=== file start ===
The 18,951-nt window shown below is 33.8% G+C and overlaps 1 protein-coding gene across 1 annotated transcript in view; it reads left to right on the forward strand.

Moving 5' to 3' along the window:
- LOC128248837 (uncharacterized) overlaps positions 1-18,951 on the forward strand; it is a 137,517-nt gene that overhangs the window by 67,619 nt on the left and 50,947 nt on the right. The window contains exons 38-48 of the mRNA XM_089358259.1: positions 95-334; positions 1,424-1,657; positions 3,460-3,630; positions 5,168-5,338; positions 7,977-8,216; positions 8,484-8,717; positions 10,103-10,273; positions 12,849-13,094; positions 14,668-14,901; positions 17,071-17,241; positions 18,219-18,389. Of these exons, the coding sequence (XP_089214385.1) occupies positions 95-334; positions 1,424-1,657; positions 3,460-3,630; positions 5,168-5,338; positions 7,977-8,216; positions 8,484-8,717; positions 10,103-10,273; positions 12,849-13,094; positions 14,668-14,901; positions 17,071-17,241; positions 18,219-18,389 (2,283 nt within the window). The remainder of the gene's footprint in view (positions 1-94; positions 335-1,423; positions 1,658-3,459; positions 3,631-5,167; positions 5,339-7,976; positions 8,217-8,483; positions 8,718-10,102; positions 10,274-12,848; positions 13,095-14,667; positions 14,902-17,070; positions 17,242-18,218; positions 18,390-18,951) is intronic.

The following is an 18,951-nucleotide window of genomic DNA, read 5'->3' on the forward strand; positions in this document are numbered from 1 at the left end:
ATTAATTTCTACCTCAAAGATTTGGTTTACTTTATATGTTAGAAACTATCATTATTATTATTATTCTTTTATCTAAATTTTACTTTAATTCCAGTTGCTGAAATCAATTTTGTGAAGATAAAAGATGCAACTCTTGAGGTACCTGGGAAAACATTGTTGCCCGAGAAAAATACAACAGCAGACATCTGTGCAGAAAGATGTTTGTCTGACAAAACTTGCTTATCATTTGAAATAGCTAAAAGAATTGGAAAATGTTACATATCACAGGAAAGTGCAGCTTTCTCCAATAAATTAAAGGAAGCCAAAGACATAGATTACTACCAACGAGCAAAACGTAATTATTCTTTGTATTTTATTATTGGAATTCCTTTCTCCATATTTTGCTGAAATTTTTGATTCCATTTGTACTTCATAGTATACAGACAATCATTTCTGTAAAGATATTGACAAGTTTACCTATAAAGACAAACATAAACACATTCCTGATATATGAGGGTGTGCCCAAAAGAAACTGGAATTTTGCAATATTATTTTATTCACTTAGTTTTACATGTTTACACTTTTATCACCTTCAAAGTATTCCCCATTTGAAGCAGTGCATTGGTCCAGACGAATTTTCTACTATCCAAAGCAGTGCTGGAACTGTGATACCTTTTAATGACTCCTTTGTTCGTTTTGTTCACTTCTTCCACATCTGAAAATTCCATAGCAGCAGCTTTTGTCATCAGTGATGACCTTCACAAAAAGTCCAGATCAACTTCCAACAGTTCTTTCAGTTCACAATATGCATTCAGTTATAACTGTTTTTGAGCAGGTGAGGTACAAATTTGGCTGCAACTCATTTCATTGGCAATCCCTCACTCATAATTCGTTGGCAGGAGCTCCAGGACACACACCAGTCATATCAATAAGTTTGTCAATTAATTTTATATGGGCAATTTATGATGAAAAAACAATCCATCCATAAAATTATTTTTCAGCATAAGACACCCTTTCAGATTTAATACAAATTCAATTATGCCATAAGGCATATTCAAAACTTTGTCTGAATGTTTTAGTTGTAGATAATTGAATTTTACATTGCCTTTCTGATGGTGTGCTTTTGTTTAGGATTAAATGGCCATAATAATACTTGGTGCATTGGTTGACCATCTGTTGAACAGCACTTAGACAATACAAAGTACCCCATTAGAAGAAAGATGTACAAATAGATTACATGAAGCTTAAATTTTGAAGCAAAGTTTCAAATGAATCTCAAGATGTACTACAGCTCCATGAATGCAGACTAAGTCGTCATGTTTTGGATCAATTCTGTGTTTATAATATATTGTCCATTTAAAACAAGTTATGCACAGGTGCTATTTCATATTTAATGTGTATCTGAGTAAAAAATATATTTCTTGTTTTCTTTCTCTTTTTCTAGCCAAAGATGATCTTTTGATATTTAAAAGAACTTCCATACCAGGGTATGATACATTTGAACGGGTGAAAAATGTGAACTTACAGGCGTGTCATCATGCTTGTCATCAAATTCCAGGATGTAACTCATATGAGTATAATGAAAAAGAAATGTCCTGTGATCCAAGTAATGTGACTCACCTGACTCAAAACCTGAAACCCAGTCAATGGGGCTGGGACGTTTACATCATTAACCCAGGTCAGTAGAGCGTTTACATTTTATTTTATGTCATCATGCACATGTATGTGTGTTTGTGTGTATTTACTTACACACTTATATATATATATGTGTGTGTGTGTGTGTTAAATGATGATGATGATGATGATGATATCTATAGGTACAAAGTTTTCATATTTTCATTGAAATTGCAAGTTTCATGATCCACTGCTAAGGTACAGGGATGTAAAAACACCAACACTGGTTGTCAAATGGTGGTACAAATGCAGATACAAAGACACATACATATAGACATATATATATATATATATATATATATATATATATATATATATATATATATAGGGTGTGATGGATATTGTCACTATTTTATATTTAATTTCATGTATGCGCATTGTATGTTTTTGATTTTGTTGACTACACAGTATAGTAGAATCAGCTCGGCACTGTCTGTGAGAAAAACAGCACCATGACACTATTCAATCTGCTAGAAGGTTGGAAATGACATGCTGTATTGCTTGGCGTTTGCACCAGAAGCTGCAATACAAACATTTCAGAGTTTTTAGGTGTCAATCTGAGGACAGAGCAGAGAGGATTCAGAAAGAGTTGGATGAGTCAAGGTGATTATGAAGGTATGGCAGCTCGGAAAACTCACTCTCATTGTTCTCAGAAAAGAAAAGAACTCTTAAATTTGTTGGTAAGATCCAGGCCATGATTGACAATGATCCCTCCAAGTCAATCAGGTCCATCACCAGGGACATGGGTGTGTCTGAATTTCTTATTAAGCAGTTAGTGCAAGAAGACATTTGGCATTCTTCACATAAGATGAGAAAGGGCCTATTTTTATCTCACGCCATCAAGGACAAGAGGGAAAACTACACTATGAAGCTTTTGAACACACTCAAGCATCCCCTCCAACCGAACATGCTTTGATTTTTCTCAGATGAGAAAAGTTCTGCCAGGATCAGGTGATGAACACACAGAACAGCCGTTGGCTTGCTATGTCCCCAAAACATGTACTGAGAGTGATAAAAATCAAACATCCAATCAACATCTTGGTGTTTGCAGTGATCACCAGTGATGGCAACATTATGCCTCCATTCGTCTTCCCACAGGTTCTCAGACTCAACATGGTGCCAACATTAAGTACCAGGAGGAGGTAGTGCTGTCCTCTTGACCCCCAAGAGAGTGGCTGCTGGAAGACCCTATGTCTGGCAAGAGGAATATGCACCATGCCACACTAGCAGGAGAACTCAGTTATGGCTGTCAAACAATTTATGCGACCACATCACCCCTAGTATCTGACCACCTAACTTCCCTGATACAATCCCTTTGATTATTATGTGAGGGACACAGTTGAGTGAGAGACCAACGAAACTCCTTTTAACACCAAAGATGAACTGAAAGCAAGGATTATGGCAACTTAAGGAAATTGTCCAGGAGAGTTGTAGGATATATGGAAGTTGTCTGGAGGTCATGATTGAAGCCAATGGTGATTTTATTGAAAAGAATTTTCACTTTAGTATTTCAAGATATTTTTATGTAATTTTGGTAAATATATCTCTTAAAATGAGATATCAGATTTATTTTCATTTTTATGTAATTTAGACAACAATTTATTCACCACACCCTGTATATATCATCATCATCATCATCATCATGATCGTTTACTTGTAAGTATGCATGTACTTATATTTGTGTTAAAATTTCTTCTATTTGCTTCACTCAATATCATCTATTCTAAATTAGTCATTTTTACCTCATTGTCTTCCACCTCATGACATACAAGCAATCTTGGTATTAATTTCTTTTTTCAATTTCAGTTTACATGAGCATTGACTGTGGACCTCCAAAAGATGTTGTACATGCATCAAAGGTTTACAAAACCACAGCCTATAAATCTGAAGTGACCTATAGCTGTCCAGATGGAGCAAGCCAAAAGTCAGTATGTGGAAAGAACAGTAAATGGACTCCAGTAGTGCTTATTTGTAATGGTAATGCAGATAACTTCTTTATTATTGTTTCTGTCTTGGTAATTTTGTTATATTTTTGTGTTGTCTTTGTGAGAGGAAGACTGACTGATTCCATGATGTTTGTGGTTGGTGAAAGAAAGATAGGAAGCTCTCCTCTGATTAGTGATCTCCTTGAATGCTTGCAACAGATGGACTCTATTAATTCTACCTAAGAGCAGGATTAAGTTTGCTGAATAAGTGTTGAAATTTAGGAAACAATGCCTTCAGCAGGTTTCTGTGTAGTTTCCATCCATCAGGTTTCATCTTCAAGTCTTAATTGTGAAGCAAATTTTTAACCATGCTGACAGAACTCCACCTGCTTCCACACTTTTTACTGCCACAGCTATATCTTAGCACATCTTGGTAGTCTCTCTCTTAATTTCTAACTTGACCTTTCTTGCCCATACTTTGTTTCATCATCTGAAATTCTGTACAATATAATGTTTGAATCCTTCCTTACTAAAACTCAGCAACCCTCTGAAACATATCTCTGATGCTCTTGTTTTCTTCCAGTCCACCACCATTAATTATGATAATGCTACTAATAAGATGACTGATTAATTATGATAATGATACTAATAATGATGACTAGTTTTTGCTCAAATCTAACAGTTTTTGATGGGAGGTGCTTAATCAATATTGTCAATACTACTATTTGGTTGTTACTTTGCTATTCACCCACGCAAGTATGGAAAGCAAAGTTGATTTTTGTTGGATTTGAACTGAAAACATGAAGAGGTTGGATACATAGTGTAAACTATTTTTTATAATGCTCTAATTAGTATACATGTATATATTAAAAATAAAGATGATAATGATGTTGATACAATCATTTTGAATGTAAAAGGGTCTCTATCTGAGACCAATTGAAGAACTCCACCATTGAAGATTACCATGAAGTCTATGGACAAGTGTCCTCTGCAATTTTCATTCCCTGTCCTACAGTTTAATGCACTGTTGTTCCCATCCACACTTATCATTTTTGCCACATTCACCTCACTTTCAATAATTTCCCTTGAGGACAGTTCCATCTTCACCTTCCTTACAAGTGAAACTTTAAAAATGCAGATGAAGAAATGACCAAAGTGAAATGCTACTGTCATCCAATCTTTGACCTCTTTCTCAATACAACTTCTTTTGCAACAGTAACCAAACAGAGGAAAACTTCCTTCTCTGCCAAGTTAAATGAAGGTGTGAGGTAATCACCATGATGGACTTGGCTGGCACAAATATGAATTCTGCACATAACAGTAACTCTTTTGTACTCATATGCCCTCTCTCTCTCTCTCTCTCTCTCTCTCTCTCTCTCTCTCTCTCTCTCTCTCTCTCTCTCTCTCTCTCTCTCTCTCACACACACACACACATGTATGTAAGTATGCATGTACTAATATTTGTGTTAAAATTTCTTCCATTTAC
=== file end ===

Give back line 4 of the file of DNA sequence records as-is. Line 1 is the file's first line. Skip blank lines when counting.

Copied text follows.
The following is an 18,951-nucleotide window of genomic DNA, read 5'->3' on the forward strand; positions in this document are numbered from 1 at the left end: